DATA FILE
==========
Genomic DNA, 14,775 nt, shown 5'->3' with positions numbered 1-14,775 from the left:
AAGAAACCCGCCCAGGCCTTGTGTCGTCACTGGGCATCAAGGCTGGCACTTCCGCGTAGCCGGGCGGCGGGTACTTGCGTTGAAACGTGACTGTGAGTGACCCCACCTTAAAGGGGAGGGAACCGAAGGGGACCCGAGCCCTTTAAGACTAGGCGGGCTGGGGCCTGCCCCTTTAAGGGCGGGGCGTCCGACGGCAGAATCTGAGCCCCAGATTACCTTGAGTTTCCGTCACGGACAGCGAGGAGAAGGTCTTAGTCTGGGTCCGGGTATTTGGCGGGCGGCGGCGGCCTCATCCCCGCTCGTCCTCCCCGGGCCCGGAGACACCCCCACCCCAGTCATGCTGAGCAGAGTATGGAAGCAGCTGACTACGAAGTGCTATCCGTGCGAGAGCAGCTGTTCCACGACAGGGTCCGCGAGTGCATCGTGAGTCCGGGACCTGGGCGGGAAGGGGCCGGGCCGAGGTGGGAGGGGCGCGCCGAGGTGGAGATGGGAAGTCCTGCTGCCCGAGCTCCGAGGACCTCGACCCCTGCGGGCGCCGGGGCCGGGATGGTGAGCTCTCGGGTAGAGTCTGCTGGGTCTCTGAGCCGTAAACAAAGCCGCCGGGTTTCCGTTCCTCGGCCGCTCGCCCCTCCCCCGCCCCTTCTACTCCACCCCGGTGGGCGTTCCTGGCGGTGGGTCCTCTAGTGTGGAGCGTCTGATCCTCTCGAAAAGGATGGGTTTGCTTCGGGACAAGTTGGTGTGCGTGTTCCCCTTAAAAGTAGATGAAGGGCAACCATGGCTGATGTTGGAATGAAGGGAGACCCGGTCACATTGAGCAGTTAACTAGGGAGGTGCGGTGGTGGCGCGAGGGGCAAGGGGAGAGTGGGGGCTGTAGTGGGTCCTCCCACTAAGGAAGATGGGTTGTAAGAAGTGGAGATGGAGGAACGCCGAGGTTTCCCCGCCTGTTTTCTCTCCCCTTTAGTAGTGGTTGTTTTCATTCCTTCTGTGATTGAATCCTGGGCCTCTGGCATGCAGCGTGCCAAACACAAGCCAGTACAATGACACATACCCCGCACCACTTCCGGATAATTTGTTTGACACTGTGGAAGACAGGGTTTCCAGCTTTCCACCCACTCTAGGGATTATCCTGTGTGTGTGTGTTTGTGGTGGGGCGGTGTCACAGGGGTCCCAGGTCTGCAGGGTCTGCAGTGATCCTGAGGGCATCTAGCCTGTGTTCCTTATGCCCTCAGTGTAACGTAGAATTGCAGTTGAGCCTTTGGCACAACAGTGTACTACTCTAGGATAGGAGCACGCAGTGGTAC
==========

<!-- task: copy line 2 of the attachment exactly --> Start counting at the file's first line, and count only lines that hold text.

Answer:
AAGAAACCCGCCCAGGCCTTGTGTCGTCACTGGGCATCAAGGCTGGCACTTCCGCGTAGCCGGGCGGCGGGTACTTGCGTTGAAACGTGACTGTGAGTGACCCCACCTTAAAGGGGAGGGAACCGAAGGGGACCCGAGCCCTTTAAGACTAGGCGGGCTGGGGCCTGCCCCTTTAAGGGCGGGGCGTCCGACGGCAGAATCTGAGCCCCAGATTACCTTGAGTTTCCGTCACGGACAGCGAGGAGAAGGTCTTAGTCTGGGTCCGGGTATTTGGCGGGCGGCGGCGGCCTCATCCCCGCTCGTCCTCCCCGGGCCCGGAGACACCCCCACCCCAGTCATGCTGAGCAGAGTATGGAAGCAGCTGACTACGAAGTGCTATCCGTGCGAGAGCAGCTGTTCCACGACAGGGTCCGCGAGTGCATCGTGAGTCCGGGACCTGGGCGGGAAGGGGCCGGGCCGAGGTGGGAGGGGCGCGCCGAGGTGGAGATGGGAAGTCCTGCTGCCCGAGCTCCGAGGACCTCGACCCCTGCGGGCGCCGGGGCCGGGATGGTGAGCTCTCGGGTAGAGTCTGCTGGGTCTCTGAGCCGTAAACAAAGCCGCCGGGTTTCCGTTCCTCGGCCGCTCGCCCCTCCCCCGCCCCTTCTACTCCACCCCGGTGGGCGTTCCTGGCGGTGGGTCCTCTAGTGTGGAGCGTCTGATCCTCTCGAAAAGGATGGGTTTGCTTCGGGACAAGTTGGTGTGCGTGTTCCCCTTAAAAGTAGATGAAGGGCAACCATGGCTGATGTTGGAATGAAGGGAGACCCGGTCACATTGAGCAGTTAACTAGGGAGGTGCGGTGGTGGCGCGAGGGGCAAGGGGAGAGTGGGGGCTGTAGTGGGTCCTCCCACTAAGGAAGATGGGTTGTAAGAAGTGGAGATGGAGGAACGCCGAGGTTTCCCCGCCTGTTTTCTCTCCCCTTTAGTAGTGGTTGTTTTCATTCCTTCTGTGATTGAATCCTGGGCCTCTGGCATGCAGCGTGCCAAACACAAGCCAGTACAATGACACATACCCCGCACCACTTCCGGATAATTTGTTTGACACTGTGGAAGACAGGGTTTCCAGCTTTCCACCCACTCTAGGGATTATCCTGTGTGTGTGTGTTTGTGGTGGGGCGGTGTCACAGGGGTCCCAGGTCTGCAGGGTCTGCAGTGATCCTGAGGGCATCTAGCCTGTGTTCCTTATGCCCTCAGTGTAACGTAGAATTGCAGTTGAGCCTTTGGCACAACAGTGTACTACTCTAGGATAGGAGCACGCAGTGGTAC